The review will look into potential options of dietary supplements and fortified food and drinks
A new review has been launched to promote the importance of vitamin D and identify ways to improve intake across the population, including through dietary supplements and fortified food and drink.
Around one in six adults and almost 20% of children in the UK have vitamin D levels lower than government recommendations. Older people, the housebound and people from Black and South Asian communities are more likely to have lower levels of the vital vitamin.
Vitamin D deficiency is linked to rickets in children and bone pain and muscle weakness in adults.
The call for evidence, launched today by the Office for Health Improvement and Disparities (OHID), will kickstart a national campaign to raise awareness of the importance of vitamin D and gather views from the public, public health experts, retailers, food manufacturers and other industry bodies on ambitious ways to improve uptake and tackle disparities.
The review comes ahead of the Health Disparities White Paper due to be published later this year, which will set out action to reduce health disparities between different places and communities and address their causes, so that people’s backgrounds do not dictate their prospects for a healthy life.
Health and Social Care Secretary Sajid Javid said:
“We must break the link between background and prospects for a healthy life, and I am determined to level up the health of the nation and tackle disparities.
“People from Black and Asian communities, older people and people who have limited access to the outdoors are more likely to have lower levels of vitamin D, which is essential for bone and muscle health and improving years of life lived in good health.
“I have launched this call for evidence to identify innovative ways we can encourage people to increase their vitamin D intake and help people live longer, healthier and happier lives.”
In the UK, people obtain the majority of vitamin D from sunlight on their skin during the spring and summer, as dietary sources of vitamin D are limited.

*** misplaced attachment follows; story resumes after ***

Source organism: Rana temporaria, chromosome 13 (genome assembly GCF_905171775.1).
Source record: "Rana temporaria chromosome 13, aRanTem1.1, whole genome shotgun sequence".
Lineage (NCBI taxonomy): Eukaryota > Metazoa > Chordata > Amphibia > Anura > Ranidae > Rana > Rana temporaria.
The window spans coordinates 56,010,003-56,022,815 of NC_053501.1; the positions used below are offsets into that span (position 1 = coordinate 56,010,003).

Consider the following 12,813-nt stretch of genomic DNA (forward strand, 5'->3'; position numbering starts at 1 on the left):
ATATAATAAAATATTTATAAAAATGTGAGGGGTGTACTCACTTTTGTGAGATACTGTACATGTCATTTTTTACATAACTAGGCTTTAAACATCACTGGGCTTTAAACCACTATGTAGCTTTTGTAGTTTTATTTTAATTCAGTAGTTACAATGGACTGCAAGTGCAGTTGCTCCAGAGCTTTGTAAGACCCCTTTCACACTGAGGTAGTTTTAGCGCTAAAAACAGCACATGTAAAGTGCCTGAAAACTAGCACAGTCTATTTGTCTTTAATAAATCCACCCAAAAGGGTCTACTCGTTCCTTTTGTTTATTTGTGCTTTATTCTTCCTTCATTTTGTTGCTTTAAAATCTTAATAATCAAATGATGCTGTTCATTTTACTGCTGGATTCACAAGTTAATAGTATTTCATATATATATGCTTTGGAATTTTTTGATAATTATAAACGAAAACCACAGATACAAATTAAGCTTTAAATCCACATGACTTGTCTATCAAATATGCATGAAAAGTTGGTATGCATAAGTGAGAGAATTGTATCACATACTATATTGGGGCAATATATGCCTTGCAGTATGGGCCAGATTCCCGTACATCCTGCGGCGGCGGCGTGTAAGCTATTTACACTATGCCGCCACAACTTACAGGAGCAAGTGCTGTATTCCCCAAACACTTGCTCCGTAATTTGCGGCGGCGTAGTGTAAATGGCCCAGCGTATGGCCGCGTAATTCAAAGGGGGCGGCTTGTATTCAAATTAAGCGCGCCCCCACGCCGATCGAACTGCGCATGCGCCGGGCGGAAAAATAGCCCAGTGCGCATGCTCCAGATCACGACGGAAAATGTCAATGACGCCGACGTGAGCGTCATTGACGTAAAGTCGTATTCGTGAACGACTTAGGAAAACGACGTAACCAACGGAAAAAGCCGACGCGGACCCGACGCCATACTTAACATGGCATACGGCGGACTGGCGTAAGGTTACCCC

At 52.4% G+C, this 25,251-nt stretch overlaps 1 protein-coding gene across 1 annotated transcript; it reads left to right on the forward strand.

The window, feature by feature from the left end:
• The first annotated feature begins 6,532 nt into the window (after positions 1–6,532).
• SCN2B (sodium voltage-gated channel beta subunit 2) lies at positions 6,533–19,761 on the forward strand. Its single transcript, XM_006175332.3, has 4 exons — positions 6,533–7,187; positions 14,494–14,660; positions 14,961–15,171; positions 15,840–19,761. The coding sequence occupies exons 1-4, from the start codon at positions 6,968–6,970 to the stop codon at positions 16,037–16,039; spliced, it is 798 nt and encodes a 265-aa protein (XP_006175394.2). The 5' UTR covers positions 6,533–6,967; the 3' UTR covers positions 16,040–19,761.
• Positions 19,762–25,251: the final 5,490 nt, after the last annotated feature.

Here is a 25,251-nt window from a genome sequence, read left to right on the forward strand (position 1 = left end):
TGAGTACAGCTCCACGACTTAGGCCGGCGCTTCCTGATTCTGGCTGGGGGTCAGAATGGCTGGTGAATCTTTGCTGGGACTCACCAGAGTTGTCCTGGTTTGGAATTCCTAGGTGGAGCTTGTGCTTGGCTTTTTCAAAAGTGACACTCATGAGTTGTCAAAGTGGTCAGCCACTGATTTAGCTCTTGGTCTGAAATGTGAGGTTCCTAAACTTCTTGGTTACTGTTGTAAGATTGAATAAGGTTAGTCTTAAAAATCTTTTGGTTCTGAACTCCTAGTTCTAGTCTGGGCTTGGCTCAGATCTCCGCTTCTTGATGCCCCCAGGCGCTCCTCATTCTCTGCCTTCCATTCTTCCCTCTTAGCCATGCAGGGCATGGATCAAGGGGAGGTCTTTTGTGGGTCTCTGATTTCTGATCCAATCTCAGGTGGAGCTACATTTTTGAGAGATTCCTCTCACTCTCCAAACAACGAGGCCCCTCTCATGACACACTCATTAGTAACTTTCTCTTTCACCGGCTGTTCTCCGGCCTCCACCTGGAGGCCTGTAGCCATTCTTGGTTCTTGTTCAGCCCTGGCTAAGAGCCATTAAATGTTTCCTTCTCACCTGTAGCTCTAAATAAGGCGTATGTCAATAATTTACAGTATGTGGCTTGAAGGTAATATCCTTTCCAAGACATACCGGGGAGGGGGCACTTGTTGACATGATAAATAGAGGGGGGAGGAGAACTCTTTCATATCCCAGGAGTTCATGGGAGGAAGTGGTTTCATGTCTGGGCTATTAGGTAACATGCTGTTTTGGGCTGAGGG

Current advice is for all adults and children to consider taking a daily 10 micrograms supplement of vitamin D between October and March. Some at-risk groups are advised to consider taking a supplement throughout the year. However, uptake is low with only one in six adults reporting taking a daily supplement.
The call for evidence will last for six weeks and aims to consider how we improve the population’s vitamin D levels, particularly among at-risk groups.
OHID will engage with representatives from major retailers, pharmacy and health organizations, patient groups and bodies representing people from at-risk groups to support the national awareness campaign.
Dr Tazeem Bhatia, Interim Chief Nutritionist at OHID, said:
“I welcome this call for evidence as part of OHID’s continued drive to improve health outcomes and tackle health disparities. We want to improve the dietary health of the population and this includes supporting everyone to maintain sufficient vitamin D levels to support strong and healthy bones and muscles.”
As part of the Healthy Start scheme, pregnant women and new mothers who are eligible can receive free supplements, which contains folic acid, vitamin C and vitamin D. Children under the age of four who are eligible can also receive free supplements. However, the estimated take-up of free vitamin supplements is extremely low.